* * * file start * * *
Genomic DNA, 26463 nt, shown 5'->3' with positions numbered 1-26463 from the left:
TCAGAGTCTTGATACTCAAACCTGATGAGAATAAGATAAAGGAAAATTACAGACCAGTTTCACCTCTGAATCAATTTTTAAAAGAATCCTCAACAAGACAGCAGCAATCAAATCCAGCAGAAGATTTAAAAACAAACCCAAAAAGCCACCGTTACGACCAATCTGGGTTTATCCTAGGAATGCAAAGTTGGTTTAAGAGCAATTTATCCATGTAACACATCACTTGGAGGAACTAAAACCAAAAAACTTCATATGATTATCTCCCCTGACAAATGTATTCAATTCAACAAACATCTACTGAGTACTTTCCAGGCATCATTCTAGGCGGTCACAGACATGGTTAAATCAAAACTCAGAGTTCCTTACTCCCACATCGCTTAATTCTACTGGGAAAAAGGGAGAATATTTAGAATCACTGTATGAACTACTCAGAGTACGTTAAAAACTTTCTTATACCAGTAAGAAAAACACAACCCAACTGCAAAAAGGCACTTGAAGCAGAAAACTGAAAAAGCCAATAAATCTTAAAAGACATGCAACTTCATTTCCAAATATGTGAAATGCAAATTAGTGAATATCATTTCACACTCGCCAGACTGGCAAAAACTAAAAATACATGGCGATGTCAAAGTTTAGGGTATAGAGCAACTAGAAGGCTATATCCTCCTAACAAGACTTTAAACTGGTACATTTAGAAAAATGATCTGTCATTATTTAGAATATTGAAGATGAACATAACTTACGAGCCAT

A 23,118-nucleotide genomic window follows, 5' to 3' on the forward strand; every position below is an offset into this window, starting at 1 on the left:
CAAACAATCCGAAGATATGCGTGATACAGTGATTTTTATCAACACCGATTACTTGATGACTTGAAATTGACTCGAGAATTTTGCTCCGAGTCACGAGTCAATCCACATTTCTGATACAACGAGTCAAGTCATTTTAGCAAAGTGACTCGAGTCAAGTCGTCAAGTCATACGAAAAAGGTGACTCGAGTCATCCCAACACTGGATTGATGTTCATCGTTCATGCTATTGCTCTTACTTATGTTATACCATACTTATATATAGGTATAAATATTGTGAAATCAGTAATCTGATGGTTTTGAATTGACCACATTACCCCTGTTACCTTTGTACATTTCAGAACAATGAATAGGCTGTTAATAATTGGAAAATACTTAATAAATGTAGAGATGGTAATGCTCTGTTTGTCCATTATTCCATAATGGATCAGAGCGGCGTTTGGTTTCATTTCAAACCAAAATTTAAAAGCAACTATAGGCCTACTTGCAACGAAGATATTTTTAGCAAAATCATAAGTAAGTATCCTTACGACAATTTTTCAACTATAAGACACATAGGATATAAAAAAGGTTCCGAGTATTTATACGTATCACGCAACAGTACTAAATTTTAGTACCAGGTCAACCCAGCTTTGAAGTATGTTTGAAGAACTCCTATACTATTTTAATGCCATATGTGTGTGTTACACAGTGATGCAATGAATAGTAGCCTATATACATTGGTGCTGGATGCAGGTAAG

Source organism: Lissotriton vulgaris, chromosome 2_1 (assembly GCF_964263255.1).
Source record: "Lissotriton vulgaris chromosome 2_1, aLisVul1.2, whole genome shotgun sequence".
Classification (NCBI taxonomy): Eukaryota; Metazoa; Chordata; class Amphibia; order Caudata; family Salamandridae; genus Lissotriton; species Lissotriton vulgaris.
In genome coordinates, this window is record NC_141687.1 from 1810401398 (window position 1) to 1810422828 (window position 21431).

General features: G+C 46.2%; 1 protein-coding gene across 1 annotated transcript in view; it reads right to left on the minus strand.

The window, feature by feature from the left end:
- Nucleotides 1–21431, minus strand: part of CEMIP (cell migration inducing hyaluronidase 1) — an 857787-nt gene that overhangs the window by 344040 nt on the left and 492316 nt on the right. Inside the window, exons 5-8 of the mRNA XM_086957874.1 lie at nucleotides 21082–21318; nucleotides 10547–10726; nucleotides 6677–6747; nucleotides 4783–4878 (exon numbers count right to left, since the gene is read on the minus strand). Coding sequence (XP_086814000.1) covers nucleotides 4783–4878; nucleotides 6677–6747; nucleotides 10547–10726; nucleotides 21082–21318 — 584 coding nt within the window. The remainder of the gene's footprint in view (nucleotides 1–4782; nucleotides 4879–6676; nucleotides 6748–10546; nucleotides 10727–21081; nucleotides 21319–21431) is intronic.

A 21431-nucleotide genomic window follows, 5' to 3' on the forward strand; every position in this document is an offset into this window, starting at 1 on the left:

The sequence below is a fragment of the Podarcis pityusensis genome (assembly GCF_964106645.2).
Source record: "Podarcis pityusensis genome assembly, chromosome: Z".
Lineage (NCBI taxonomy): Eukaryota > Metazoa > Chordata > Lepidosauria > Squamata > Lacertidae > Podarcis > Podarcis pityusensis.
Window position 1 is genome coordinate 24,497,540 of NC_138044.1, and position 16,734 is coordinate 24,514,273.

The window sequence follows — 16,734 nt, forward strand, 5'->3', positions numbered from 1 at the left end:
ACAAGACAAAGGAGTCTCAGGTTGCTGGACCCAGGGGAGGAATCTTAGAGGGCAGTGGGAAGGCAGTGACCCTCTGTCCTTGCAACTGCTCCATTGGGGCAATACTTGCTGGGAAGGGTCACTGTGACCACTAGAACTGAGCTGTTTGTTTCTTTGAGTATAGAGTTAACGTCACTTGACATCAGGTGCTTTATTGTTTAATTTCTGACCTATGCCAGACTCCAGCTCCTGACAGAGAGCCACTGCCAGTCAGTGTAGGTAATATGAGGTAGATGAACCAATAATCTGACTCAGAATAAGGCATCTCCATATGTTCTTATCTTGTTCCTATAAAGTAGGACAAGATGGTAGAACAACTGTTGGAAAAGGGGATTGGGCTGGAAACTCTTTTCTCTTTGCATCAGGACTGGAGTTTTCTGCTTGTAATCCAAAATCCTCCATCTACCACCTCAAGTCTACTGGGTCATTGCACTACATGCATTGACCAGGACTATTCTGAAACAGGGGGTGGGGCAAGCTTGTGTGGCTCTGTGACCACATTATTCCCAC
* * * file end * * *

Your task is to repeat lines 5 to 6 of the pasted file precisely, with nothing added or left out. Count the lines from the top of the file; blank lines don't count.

Source organism: Lissotriton vulgaris, chromosome 2_1 (assembly GCF_964263255.1).
Source record: "Lissotriton vulgaris chromosome 2_1, aLisVul1.2, whole genome shotgun sequence".